Keating was a member of what the military calls a quick-reaction force that was called to the scene of the gun battle in which a small U.S. military advisory team had already become involved. The Islamic State force managed to penetrate the Kurds’ lines but ultimately was pushed out of the area.

The U.S. military’s main spokesman in Baghdad, Col. Steve Warren, said Wednesday that it was unclear how IS managed to assemble an attacking force of an estimated 125 fighters, plus vehicles, without being detected prior to the assault.


Community questions delay in Amber Alert for Navajo girl

Several hours after a stranger abducted an 11-year-old Navajo girl as she played near her home, few outside the reservation knew she was missing.

Cellphone alarms jolted New Mexico residents at 2:30 a.m. Tuesday, giving the first warning beyond the Navajo Nation to keep watch for Ashlynne Mike and the man who lured her into his van. He took the girl and her brother Monday afternoon soon after they got off the school bus in a desolate stretch of the reservation.

The Amber Alert’s delay has drawn sharp criticism from those who believe more could have been done to find Ashlynne alive, while others say issuing it earlier would have made little difference. Officials and community members say it took too long for information to get from the tribe to the outside authorities who could help, wasting precious search time.

“My phone buzzed and I realized that this has gotten really serious. Why did it take so long for the Navajo Nation to issue an Amber Alert?” said Rick Nez, president of the tribe’s San Juan Chapter, where Ashlynne lived.

The country’s largest American Indian reservation does not have a system to issue its own child abduction alerts, and a fraction of the 566 federally recognized tribes do. In most cases, state authorities coordinate with the National Center for Missing and Exploited Children to send word about abductions of children in danger of serious injury or death.


Russian orchestra plays in Palmyra ruins as strikes kill 28

DAMASCUS, Syria (AP) — A renowned Russian conductor led a triumphant concert Thursday in the ruins of the ancient Syrian city of Palmyra, once terrorized by the Islamic State group, even as an airstrike on a refugee camp in the north left at least 28 people dead and dozens wounded, including many children.

The performance in the same ancient amphitheater where IS militants carried out widely publicized killings — and called “A Prayer for Palmyra” — was intended to send a message that Russia’s presence in Syria would bring hope and stability.

But even as strains of Bach and Sergei Prokofiev’s First Symphony echoed through the Roman theater packed with an audience that included Russian servicemen, Syrian government ministers and children in colorful native dress, the war raged elsewhere.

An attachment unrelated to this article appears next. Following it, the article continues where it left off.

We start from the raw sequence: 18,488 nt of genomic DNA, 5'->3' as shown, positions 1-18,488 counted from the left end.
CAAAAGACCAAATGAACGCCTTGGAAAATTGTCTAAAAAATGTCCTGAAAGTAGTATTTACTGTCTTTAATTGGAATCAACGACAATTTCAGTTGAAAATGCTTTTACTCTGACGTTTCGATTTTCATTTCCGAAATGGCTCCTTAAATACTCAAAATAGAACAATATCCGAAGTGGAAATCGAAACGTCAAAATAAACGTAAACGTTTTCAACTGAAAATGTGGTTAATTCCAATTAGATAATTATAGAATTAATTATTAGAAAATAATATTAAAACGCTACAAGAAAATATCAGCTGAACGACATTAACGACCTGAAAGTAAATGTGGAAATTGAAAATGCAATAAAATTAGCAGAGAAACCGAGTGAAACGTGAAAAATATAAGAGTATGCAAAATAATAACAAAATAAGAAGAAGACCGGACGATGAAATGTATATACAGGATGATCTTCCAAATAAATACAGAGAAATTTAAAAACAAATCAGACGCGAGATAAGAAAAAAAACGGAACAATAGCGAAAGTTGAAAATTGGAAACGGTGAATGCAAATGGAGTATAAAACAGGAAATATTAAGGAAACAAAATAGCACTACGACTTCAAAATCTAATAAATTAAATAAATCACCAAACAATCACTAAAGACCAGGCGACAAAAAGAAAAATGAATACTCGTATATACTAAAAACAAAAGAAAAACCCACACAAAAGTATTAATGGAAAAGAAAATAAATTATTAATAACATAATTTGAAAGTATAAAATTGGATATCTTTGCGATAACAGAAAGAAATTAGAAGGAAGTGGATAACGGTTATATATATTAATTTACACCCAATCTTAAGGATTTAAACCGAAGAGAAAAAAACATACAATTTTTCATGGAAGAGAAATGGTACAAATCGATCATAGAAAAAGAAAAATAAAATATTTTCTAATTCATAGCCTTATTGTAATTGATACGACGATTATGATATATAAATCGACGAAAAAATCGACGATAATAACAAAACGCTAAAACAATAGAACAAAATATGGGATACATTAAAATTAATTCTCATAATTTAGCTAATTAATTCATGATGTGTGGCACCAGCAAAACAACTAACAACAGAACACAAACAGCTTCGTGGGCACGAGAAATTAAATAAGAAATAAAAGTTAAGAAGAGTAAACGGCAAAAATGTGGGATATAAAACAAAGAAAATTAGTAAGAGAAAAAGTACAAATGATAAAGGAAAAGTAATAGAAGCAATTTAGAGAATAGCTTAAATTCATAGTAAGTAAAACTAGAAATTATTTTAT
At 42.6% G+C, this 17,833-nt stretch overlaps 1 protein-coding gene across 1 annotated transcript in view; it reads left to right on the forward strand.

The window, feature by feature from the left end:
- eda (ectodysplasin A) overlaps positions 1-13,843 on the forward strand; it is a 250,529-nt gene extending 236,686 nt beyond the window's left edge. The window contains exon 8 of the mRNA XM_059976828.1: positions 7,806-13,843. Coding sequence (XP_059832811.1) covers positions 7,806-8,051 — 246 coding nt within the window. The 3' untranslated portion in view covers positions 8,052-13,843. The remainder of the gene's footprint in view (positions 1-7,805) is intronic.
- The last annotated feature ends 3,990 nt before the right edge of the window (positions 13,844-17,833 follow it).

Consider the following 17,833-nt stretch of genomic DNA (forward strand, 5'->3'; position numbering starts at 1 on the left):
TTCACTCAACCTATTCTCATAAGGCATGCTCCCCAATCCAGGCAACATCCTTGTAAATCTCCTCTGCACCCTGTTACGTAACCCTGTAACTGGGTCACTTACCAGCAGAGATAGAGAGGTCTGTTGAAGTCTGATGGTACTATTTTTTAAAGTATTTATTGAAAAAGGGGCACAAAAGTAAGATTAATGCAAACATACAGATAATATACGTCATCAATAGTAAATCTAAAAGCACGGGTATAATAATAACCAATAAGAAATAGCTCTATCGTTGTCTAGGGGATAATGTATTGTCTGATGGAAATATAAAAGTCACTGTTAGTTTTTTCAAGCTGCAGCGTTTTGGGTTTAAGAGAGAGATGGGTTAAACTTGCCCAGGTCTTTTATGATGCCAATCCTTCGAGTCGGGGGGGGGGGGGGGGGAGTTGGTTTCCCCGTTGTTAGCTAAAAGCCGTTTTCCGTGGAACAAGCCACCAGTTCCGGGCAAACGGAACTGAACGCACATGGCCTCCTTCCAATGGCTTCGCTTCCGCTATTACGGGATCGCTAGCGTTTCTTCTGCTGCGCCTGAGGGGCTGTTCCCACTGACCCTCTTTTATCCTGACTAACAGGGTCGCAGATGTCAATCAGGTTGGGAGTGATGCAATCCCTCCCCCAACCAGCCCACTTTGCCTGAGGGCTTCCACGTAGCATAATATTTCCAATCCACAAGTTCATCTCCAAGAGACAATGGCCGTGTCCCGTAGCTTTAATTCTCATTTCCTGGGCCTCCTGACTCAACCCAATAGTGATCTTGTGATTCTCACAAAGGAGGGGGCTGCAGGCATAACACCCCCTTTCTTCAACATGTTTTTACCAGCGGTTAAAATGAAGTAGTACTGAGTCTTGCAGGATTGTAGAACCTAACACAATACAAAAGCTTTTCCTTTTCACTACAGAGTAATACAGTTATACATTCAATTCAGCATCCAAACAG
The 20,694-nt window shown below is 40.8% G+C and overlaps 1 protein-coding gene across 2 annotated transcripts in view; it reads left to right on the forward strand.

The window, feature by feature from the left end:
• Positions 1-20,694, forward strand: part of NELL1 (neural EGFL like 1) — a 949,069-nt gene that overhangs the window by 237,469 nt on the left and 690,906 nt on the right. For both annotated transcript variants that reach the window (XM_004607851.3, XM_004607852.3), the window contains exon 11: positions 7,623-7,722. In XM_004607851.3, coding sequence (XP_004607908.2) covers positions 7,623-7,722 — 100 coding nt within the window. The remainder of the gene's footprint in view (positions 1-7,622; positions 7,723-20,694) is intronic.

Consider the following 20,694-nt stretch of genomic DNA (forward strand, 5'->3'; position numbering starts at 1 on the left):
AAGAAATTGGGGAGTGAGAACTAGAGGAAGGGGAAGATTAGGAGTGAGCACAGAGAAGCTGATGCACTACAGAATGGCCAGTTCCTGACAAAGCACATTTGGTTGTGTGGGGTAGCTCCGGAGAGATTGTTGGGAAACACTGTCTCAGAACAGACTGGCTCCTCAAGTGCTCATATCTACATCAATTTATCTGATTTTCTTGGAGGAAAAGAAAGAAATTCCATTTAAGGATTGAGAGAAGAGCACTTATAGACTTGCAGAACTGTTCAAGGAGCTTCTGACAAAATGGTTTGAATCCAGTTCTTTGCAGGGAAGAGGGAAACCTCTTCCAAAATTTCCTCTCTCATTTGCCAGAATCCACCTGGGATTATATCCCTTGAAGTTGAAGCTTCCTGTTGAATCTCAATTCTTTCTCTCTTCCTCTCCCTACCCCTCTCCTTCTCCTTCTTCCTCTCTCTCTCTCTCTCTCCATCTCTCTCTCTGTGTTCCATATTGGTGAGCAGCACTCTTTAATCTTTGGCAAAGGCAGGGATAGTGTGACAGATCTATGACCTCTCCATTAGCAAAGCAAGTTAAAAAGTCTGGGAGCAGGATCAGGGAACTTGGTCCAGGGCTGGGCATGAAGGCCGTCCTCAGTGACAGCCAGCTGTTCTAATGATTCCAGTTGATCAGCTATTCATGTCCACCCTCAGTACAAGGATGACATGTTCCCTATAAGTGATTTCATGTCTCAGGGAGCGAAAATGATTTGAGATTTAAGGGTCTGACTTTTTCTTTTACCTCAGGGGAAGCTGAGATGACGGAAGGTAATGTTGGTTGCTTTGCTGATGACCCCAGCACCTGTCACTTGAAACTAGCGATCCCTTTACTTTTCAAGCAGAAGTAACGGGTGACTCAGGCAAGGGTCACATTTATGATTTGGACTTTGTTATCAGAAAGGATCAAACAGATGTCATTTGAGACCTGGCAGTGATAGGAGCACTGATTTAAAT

Images posted on social media of the aftermath of the airstrike that tore through the Sarmada camp in rebel-held territory close to the border with Turkey showed tents burned to the ground, charred bodies, and bloodied women and children being loaded onto a pickup truck.

It was not immediately clear who carried out the attack on the camp in Idlib province where some 2,000 internally displaced people had taken shelter from the fighting in nearby Aleppo and Hama provinces over the past year. The Britain-based Syrian Observatory for Human Rights said 28 people were killed while the Local Coordination Committees, another activist group, said more than 30 died.


110-year-old WWII veteran from Louisiana dies

NEW ORLEANS (AP) — A 110-year-old Louisiana man who enlisted in the army during World War II to serve his country has died.

Local television station KPLC-TV in Lake Charles reported that Frank Levingston died Tuesday.

Multiple media outlets described him as the country’s oldest World War II veteran but that could not be independently confirmed.

Levingston was born Nov. 13, 1905 and grew up in northern Louisiana.

ABC News reported that he enlisted in the army on Oct. 6, 1942, less than a year after the Japanese attacked Pearl Harbor and launched the U.S. into the war raging in Europe and the Pacific.


Wildfire in Alberta now 85,000 hectares in size

FORT MCMURRAY, Alberta (AP) — A massive wildfire raging in the Canadian province of Alberta grew to 85,000 hectares (210,035 acres) and officials said Thursday they would like to move south about 25,000 evacuees who had previously fled north, including 8,000 by air.

More than 80,000 people have emptied Fort McMurray in the heart of Canada’s oil sands, authorities said.

The Alberta government declared a province-wide fire ban in an effort to reduce the risk of more blazes in a province that is very hot and dry.

“It is a very rare step,” Alberta Environment Minister Shannon Phillips said. Phillips called it an offense to ignore the ban and said it can lead to fines.

The government said more than 1,100 firefighters, 145 helicopters, 138 pieces of heavy equipment and 22 air tankers were fighting a total of 49 wildfires, with seven considered out of control. Chad Morrison with AB Wildfire, manager of wildfire prevention, said the blaze grew rapidly, fueled by gusting winds, and he expected the fire to continue to grow Thursday because of dry conditions but it will be away from the community.


Arsenio Hall sues Sinead O’Connor for libel over Prince post

LOS ANGELES (AP) — Arsenio Hall is suing Sinead O’Connor over a Facebook post in which the singer accused him of furnishing Prince with drugs.

The comedian’s libel lawsuit filed Thursday in Los Angeles Superior Court calls O’Connor’s accusations fabricated lies. The lawsuit states O’Connor, who scored a hit in 1990 with her rendition of Prince’s “Nothing Compares 2 U,” barely knew the superstar and despised him.

O’Connor wrote a Facebook post Monday that stated investigators looking into the supplier of drugs used by Prince should question Hall. She also accused him of drugging her.

O’Conner’s agent did not immediately return an email message seeking comment.

The lawsuit seeks more than $5 million in damages but any award would be decided by a jury. The case was first reported by celebrity website TMZ.